The World Health Organisation designated Lambda variant as a ‘variant of interest’ last month. It is believed to be widely prevalent in Peru and has spread to 27 nations. After Delta, the Lambda Covid-19 variant has set the alarm bells ringing across Latin America and within the World Health Organisation (WHO). Lambda has particularly puzzled scientists because of its “unusual” set of mutations. The Lambda variant, scientifically known as C.37, was first found in Peru in December 2020 and has since spread to 27 nations, including the UK.
The WHO designated the Lambda variant as a ‘variant of interest’ last month. The variant is believed to be widely prevalent in Peru. The Public Health England has categorised it as a ‘variant under investigation’ after the country last week reported six cases of Lambda variant. In December, Lambda variant was present in one in every 200 samples but in March it accounted for 50 per cent of samples in its capital Lima. The number has now risen to 80 per cent, The Financial Times quoted Pablo Tsukayama, a doctor in molecular microbiology at the Cayetano Heredia University, as saying. The WHO’s estimate also suggests that Peru has 82 per cent of Covid-19 cases that are associated with Lambda variant and that this variant has the highest Covid-19 mortality rate.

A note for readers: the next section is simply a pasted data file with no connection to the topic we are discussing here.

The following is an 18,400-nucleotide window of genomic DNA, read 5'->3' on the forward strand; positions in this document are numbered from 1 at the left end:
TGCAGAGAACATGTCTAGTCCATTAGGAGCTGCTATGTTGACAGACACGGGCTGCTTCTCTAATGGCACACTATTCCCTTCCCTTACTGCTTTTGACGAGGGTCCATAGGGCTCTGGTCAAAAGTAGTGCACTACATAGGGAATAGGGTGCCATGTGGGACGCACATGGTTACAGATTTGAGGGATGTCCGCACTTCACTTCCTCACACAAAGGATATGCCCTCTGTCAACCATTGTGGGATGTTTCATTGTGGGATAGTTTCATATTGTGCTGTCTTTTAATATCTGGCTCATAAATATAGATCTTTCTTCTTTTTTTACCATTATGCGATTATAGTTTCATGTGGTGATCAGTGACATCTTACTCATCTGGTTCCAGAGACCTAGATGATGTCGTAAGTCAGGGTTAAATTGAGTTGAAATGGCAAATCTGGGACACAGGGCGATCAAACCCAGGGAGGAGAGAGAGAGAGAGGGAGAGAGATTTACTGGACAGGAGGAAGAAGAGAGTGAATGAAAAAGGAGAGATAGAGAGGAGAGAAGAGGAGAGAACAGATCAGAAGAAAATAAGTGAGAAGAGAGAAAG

The virus has spread to neighbouring Chile, where about a third of new Covid-19 cases are associated with the Lambda variant. Experts, however, disagree that Lambda is more aggressive than others, saying that this variant needs to be studied in detail to understand its high infection rate. The health authorities in the UK are still investigating the variant, but there is no information about its transmissibility and symptoms.
The country’s National Health Service has said symptoms normally associated with any other variant of coronavirus like fever, loss of smell and taste, among others, are likely to be associated with Lambda variant as well. Besides, there is no evidence so far that suggests that the Lambda variant is prevalent in India. Delta variant (B.1.617) was found largely prevalent in India and is believed to be the main reason behind the second wave witnessed in the country.
More than 60 per cent of cases in Maharashtra in February 2021 pertained to Delta variants. The health ministry recently classified Delta Plus (B.1.617.2) as a variant of concern. The variant has increased transmissibility, stronger binding to receptors of lung cells and potentially reduces monoclonal antibody response.
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